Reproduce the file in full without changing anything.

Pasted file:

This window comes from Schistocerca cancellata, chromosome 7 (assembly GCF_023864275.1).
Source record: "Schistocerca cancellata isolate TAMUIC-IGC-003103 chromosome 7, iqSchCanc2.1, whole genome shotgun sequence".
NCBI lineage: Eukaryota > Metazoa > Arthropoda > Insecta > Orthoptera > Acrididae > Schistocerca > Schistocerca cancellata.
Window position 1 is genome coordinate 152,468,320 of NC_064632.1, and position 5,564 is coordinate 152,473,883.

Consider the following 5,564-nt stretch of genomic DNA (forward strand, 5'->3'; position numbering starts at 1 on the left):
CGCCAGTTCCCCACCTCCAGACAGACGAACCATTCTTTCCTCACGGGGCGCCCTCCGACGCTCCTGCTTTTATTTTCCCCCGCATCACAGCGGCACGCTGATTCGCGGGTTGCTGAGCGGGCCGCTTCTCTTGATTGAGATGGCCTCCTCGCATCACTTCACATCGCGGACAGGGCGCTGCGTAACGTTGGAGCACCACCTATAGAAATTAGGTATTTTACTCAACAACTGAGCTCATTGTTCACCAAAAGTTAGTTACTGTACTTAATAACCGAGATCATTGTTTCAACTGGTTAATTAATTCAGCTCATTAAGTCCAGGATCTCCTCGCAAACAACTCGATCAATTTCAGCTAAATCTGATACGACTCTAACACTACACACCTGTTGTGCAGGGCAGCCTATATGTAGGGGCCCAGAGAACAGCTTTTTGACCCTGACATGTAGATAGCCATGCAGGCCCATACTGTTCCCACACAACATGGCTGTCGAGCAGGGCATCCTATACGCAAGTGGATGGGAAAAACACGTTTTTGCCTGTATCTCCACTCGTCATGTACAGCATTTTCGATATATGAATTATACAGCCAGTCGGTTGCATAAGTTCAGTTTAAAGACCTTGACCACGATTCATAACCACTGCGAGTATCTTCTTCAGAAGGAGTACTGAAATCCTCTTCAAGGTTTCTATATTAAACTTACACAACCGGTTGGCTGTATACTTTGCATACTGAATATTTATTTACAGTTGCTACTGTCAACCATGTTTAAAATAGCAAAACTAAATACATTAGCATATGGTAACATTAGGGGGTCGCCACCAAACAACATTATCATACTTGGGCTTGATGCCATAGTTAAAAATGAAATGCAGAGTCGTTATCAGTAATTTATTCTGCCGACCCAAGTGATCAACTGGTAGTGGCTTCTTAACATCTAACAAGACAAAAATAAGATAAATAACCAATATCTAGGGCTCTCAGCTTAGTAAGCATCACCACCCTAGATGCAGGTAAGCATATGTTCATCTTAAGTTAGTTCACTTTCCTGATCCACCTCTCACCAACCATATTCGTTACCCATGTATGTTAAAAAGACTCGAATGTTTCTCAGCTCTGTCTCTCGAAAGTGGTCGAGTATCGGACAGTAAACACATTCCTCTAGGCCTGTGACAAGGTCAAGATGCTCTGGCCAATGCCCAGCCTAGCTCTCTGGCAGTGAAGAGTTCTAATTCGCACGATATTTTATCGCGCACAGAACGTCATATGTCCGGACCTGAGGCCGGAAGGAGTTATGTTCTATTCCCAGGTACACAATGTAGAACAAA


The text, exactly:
This window comes from Schistocerca cancellata, chromosome 7 (assembly GCF_023864275.1).
Source record: "Schistocerca cancellata isolate TAMUIC-IGC-003103 chromosome 7, iqSchCanc2.1, whole genome shotgun sequence".
NCBI lineage: Eukaryota > Metazoa > Arthropoda > Insecta > Orthoptera > Acrididae > Schistocerca > Schistocerca cancellata.
Window position 1 is genome coordinate 152,468,320 of NC_064632.1, and position 5,564 is coordinate 152,473,883.

Consider the following 5,564-nt stretch of genomic DNA (forward strand, 5'->3'; position numbering starts at 1 on the left):
CGCCAGTTCCCCACCTCCAGACAGACGAACCATTCTTTCCTCACGGGGCGCCCTCCGACGCTCCTGCTTTTATTTTCCCCCGCATCACAGCGGCACGCTGATTCGCGGGTTGCTGAGCGGGCCGCTTCTCTTGATTGAGATGGCCTCCTCGCATCACTTCACATCGCGGACAGGGCGCTGCGTAACGTTGGAGCACCACCTATAGAAATTAGGTATTTTACTCAACAACTGAGCTCATTGTTCACCAAAAGTTAGTTACTGTACTTAATAACCGAGATCATTGTTTCAACTGGTTAATTAATTCAGCTCATTAAGTCCAGGATCTCCTCGCAAACAACTCGATCAATTTCAGCTAAATCTGATACGACTCTAACACTACACACCTGTTGTGCAGGGCAGCCTATATGTAGGGGCCCAGAGAACAGCTTTTTGACCCTGACATGTAGATAGCCATGCAGGCCCATACTGTTCCCACACAACATGGCTGTCGAGCAGGGCATCCTATACGCAAGTGGATGGGAAAAACACGTTTTTGCCTGTATCTCCACTCGTCATGTACAGCATTTTCGATATATGAATTATACAGCCAGTCGGTTGCATAAGTTCAGTTTAAAGACCTTGACCACGATTCATAACCACTGCGAGTATCTTCTTCAGAAGGAGTACTGAAATCCTCTTCAAGGTTTCTATATTAAACTTACACAACCGGTTGGCTGTATACTTTGCATACTGAATATTTATTTACAGTTGCTACTGTCAACCATGTTTAAAATAGCAAAACTAAATACATTAGCATATGGTAACATTAGGGGGTCGCCACCAAACAACATTATCATACTTGGGCTTGATGCCATAGTTAAAAATGAAATGCAGAGTCGTTATCAGTAATTTATTCTGCCGACCCAAGTGATCAACTGGTAGTGGCTTCTTAACATCTAACAAGACAAAAATAAGATAAATAACCAATATCTAGGGCTCTCAGCTTAGTAAGCATCACCACCCTAGATGCAGGTAAGCATATGTTCATCTTAAGTTAGTTCACTTTCCTGATCCACCTCTCACCAACCATATTCGTTACCCATGTATGTTAAAAAGACTCGAATGTTTCTCAGCTCTGTCTCTCGAAAGTGGTCGAGTATCGGACAGTAAACACATTCCTCTAGGCCTGTGACAAGGTCAAGATGCTCTGGCCAATGCCCAGCCTAGCTCTCTGGCAGTGAAGAGTTCTAATTCGCACGATATTTTATCGCGCACAGAACGTCATATGTCCGGACCTGAGGCCGGAAGGAGTTATGTTCTATTCCCAGGTACACAATGTAGAACAAA